at this statement to perceive that a currency so expanded
17



1 82 THE LABORER;

must greatly stimulate hazardous speculation, and tend to
financial disorder. The credit currency must become, in
part or all together, incontrovertible into coin."

The capital of these banks is in the hands of the comp-
troller, and is earning six per cent, interest ; add this interest
to the interest the discounts earn, and add $5,000,000 to
the two interests, and you have $40,000,000, the probable
annual cost of the paper money of this land. The first
sum is what the banks gain by their money getting des-
troyed, burnt, and wrecked. It is said a Lowell factory girl
can make 1,000 yards of cotton cloth in a week; hence, if
the bankers, their families, and dependents were to become
workers, they could make for this people 4,000,000,000
yards of cotton cloth.

Said Helvetius to Frederick the Great, in alluding to some
petitions for monopolies : "Sire, you need not trouble your-
self to read them through ; they all speak the same language.
We beseech your Majesty to grant us leave to rob your
people of such a sum ; in consideration of which, we engage
to pay you a share of the pillage."

Professor Vethake in his book on Political Economy,
when speaking of bank expansions and contractions, says :
"Profits, too, made in this manner can not be classed with
those which result from ordinary gaming. They are pre-
cisely of the same nature with the winnings of the gambler,
who uses false dice, or marked cards, unknown to his vic-
tim , and the act of obtaining them is deserving of no milder
epithet than that of swindling or robbery"

In 1831, Mr Stephen Simpson, Cashier of the United
States Bank, published the "Working-Man's Manual,"
in which the evils of banking are well portrayed. Page 48
says: "It is a singular infatuation, prevailing among Polit-
ical Economists, that the scarcity of food that exists among



A REMEDY FOR HIS WRONGS. 183

the laboring people is attributable to the excess of popu-
lation, while the palpable fact was staring them in the face,
that the excess of the rich demonstrated the falsity of .the
hypothesis.

" The stinted measure of the wages of labor may be just-
ly termed the evil principle of the age. If we substitute
capital, banks, and monopolies, for the barons, lords, and
bishops of the feudal time, we shall realize a juncture so
precisely similar, as to carry out in full an illustration of the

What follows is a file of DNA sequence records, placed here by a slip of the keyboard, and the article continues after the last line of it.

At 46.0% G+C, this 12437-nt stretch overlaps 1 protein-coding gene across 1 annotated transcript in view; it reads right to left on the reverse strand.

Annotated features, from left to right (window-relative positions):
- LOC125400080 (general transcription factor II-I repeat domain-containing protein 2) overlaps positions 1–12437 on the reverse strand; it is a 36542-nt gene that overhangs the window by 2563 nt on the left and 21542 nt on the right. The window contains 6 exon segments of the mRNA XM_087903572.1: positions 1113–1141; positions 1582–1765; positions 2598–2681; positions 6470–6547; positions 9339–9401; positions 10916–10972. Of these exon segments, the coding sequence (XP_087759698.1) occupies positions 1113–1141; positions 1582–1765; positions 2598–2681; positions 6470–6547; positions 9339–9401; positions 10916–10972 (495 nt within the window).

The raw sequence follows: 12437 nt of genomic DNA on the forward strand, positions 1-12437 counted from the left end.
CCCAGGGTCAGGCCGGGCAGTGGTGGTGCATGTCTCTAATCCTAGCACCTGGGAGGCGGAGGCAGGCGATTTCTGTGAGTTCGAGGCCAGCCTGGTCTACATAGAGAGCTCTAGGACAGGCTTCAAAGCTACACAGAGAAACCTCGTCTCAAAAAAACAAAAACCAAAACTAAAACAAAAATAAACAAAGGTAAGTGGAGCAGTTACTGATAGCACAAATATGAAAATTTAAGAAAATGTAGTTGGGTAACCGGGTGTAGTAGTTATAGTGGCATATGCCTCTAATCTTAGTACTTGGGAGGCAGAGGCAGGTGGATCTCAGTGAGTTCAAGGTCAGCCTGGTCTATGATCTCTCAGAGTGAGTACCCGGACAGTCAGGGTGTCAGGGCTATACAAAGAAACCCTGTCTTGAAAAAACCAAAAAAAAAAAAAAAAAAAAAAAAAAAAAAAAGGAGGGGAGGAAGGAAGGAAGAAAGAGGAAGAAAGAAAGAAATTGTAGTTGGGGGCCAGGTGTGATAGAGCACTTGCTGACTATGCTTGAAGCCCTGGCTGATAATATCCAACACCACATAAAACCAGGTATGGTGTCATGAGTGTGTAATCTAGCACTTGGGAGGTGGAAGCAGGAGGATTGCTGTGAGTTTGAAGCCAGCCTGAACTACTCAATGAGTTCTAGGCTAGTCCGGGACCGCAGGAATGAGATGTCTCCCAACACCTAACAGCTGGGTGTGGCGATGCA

abuses under which the sons of labor now suffer oppression
and injustice. But the law.s have made it a just and meri-
torious act, that capitalists shall combine to strip the man
of labor of his earnings, and reduce him to a dry crust and
a gourd of water. Thus does power invert justice, and
derange the order of nature. He who sows, shall reap ; he
who builds, shall inhabit ; he who produces, shall possess !
This is the dictate of nature, justice, reason, instinct and
common sense. This instinct is crushed by the power of
law and capital. Why should the working classes be
stripped of the fruits of their labor ? Simply because they
are defenceless, and custom has, from time immemorial,
classed them with slaves and servants."

In Spark's u Life of Washington," is a letter to Thos.
Stone, in which the General says : " I do not scruple to de-
clare that, if I had a voice in your legislature, it would
have been given decidedly against a paper emission. The
wisdom of man, in my humble opinion, can not devise a
plan by which the credit of paper money would be long
supported ; consequently depreciation keeps pace with the
quantity of the emission, and articles for which it is ex-
changed rise in a greater ratio than the sinking value of the
money. An evil equally great is the door it immediately
opens for speculation, by which the least designing, and,



184 THE LABORER;

perhaps, most valuable part of community are preyed upon
by the more knowing and crafty speculators."

John Q. Adams says: "As to bankers, there is but little
difference between them and the counterfeiter. If I should
give any preference, the counterfeiter is the best, for neither